“You’re building some type of a contraption with very easily accessible materials and there’s no one right way to create the thing,” said Gose. “It’s about getting kids off of screens and using their hands and heads to keep creativity alive.”
It’s this latter part that, while already part of MOXI’s mission to ignite learning through interactive experiences in science and creativity, has taken on added importance during the pandemic, as the museum’s aim is to steer kids toward the skills of STEM — science, technology, engineering, and math — that make up the bulk of what will be necessary for the jobs of the future, which seems a lot closer after COVID.
“We wanted the students to hopefully maintain their academic rigor, but also connect with the real educational philosophy of MOXI, which is focusing on the 21st century skills — critical thinking, creativity, communication, and collaboration,” Gose explained. “We do that through the theme of STEM, but it’s really those four core competencies that can transfer to any profession and any problem. When they’re faced with a challenge such as housing insecurity in a community, or another pandemic, a rise in the sea level or other results of climate change, having those core competencies and those essential skills, they’re equipped to innovate.”
The Power of MOXI
Then perhaps you’d like to take advantage of a great opportunity to learn mid-month via “The Power of MOXI,” the museum’s annual spring luncheon that will take place virtually. The one-hour event starting at noon on May 18, will provide information for both current supporters and potential new friends to learn more about MOXI’s impactful learning experiences. It will also delve into how the museum creates equitable access to its programs, ensuring that all children are empowered to pursue their interests in STEM and perhaps become the future problem solvers and innovators the world needs more than ever.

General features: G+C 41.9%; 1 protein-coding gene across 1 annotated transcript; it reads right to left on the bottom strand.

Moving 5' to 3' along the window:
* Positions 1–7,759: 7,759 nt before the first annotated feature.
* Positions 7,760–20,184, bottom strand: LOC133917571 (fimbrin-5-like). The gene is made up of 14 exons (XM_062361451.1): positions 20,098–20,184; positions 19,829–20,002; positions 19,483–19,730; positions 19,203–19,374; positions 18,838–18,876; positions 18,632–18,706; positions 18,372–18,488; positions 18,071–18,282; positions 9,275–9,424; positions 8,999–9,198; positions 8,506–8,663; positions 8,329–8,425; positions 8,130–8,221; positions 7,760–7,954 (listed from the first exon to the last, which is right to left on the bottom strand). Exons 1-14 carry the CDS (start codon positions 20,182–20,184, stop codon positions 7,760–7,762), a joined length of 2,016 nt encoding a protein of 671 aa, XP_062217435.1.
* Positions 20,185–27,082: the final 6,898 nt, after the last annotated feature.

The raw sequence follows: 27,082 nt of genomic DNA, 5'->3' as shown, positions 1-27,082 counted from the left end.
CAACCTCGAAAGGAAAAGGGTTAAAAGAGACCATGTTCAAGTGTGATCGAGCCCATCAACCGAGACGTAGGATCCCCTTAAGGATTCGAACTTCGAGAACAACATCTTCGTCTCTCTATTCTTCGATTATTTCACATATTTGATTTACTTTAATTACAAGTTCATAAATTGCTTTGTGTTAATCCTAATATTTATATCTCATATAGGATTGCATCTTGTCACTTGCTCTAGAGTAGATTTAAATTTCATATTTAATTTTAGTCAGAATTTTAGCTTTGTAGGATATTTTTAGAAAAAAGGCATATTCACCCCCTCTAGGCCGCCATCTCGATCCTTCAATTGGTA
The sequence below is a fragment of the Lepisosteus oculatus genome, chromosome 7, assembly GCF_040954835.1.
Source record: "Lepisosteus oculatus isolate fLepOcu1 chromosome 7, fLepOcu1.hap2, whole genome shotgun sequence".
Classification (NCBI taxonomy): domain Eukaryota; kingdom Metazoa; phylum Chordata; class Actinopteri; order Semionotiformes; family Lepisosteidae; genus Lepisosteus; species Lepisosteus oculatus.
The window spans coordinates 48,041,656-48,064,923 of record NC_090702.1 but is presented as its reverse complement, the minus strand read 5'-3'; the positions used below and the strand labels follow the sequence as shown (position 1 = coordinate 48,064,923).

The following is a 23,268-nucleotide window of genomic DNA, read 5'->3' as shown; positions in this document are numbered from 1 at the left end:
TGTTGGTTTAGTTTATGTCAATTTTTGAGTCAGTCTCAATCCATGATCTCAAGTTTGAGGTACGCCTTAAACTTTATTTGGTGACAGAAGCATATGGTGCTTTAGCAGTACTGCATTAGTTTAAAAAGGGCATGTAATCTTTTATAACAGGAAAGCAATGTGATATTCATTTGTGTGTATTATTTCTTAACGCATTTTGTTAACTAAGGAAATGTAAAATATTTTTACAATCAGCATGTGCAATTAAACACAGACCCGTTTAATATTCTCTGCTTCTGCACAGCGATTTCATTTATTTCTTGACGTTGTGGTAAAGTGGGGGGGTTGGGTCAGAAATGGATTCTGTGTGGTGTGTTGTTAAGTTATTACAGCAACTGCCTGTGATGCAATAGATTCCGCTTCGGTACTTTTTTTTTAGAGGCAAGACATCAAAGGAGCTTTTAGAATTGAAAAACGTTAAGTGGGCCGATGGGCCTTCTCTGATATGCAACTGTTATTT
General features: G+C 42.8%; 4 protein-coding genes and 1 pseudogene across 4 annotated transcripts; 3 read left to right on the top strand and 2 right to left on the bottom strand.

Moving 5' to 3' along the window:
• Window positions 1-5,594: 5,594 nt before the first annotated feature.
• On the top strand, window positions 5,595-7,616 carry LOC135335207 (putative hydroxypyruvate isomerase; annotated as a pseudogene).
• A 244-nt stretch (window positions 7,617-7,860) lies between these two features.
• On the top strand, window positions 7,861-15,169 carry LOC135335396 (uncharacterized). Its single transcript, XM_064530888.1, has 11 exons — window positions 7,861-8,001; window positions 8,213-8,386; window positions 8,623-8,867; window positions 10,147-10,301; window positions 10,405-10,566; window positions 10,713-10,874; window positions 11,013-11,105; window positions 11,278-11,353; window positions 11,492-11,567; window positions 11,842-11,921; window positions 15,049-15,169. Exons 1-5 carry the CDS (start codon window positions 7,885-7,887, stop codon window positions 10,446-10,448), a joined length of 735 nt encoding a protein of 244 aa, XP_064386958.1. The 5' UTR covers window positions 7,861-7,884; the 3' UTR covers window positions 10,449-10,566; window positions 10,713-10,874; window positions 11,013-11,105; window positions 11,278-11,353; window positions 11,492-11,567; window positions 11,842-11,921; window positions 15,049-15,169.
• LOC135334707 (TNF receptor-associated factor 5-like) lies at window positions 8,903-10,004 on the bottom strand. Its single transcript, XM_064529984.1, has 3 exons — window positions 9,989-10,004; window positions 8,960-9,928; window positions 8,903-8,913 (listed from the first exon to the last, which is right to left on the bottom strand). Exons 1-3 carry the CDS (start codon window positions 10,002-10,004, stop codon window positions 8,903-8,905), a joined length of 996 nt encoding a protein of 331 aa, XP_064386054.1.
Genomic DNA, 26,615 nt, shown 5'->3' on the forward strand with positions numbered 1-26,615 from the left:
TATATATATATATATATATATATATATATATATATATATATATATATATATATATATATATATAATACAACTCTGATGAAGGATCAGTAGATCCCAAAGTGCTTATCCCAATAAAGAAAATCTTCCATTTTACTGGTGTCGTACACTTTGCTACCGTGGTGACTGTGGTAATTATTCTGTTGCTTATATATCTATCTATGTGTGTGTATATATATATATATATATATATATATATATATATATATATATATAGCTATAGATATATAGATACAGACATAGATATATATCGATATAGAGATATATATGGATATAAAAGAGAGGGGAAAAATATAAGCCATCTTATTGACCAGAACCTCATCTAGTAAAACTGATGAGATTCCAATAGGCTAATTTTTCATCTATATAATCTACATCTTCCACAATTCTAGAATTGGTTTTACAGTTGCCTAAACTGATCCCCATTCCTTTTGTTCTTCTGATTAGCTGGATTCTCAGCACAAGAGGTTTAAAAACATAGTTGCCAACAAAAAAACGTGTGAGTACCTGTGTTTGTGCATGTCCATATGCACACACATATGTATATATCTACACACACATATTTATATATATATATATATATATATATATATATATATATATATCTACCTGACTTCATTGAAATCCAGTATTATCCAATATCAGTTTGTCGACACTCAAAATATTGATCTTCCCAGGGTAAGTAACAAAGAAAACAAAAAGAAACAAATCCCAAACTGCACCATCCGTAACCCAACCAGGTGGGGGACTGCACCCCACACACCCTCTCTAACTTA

And, because it’s MOXI — with an I for innovation — the event won’t just be one talking head the whole time, instead featuring live presentations with staffers, some prerecorded segments and a few videos, all designed to keep the community interested in the museum that just reopened last week.
“People will see how important this type of learning is for the teachers and the students, because we all want a future where we are happy and helping, and our planet is happy and healthy,” Gose said.
The event will also feature the first annual Moxie Award to an individual or organization in the community in gratitude for extraordinary support of the museum’s mission, said Martha Swanson, MOXI’s director of marketing and communications.
“I can’t tell you who the winner is before that day, but it’s someone who without whom MOXI probably wouldn’t exist. So, we’re excited to honor and recognize a special person, and we’re excited that we’re going to start a new tradition that we hope to carry on in future years.”
There is no cost to attend the luncheon, though the first 100 guests to register will receive a delicious free meal delivered to your home or workplace.
Everyone will have the opportunity to support MOXI’s Education Fund, raising critical support for the museum’s STEM education and accessibility programs. Those wanting to have a bigger impact can contact email@example.com or call (805) 770-5003 to inquire about sponsorship or to make a pre- or post-luncheon gift to the Education Fund. Community volunteers are also needed to deliver the free meals; visit www.moxi.org/springluncheon for details.
For other ways of supporting MOXI, including the Innovator Circles of Giving, its annual giving program, corporate partners and special projects, visit www.moxi.org.